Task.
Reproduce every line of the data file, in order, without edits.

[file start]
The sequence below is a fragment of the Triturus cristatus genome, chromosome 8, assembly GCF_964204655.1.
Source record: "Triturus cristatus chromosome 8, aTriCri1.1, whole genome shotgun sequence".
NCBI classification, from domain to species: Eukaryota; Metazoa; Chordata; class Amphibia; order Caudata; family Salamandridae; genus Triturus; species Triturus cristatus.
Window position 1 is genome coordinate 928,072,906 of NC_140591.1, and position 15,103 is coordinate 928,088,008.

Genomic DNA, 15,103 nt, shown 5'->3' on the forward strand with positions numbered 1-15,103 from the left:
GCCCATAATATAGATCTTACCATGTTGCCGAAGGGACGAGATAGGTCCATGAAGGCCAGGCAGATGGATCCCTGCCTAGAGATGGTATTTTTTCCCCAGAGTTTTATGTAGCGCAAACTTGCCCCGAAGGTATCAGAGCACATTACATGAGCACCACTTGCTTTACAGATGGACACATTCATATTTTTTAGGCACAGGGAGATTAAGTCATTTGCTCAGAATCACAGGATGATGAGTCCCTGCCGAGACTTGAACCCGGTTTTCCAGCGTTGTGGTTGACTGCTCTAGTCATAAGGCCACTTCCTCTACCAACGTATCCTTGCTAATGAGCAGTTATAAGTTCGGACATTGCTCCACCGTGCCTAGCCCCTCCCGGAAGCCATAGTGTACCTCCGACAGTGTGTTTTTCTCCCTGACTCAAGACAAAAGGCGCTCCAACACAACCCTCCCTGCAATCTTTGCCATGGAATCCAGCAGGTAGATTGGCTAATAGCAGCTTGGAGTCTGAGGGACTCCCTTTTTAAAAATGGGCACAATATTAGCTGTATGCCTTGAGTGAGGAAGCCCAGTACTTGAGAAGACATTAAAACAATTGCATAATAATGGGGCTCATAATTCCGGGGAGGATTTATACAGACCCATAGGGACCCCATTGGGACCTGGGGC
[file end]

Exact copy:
The sequence below is a fragment of the Triturus cristatus genome, chromosome 8, assembly GCF_964204655.1.
Source record: "Triturus cristatus chromosome 8, aTriCri1.1, whole genome shotgun sequence".
NCBI classification, from domain to species: Eukaryota; Metazoa; Chordata; class Amphibia; order Caudata; family Salamandridae; genus Triturus; species Triturus cristatus.
Window position 1 is genome coordinate 928,072,906 of NC_140591.1, and position 15,103 is coordinate 928,088,008.

Genomic DNA, 15,103 nt, shown 5'->3' on the forward strand with positions numbered 1-15,103 from the left:
GCCCATAATATAGATCTTACCATGTTGCCGAAGGGACGAGATAGGTCCATGAAGGCCAGGCAGATGGATCCCTGCCTAGAGATGGTATTTTTTCCCCAGAGTTTTATGTAGCGCAAACTTGCCCCGAAGGTATCAGAGCACATTACATGAGCACCACTTGCTTTACAGATGGACACATTCATATTTTTTAGGCACAGGGAGATTAAGTCATTTGCTCAGAATCACAGGATGATGAGTCCCTGCCGAGACTTGAACCCGGTTTTCCAGCGTTGTGGTTGACTGCTCTAGTCATAAGGCCACTTCCTCTACCAACGTATCCTTGCTAATGAGCAGTTATAAGTTCGGACATTGCTCCACCGTGCCTAGCCCCTCCCGGAAGCCATAGTGTACCTCCGACAGTGTGTTTTTCTCCCTGACTCAAGACAAAAGGCGCTCCAACACAACCCTCCCTGCAATCTTTGCCATGGAATCCAGCAGGTAGATTGGCTAATAGCAGCTTGGAGTCTGAGGGACTCCCTTTTTAAAAATGGGCACAATATTAGCTGTATGCCTTGAGTGAGGAAGCCCAGTACTTGAGAAGACATTAAAACAATTGCATAATAATGGGGCTCATAATTCCGGGGAGGATTTATACAGACCCATAGGGACCCCATTGGGACCTGGGGC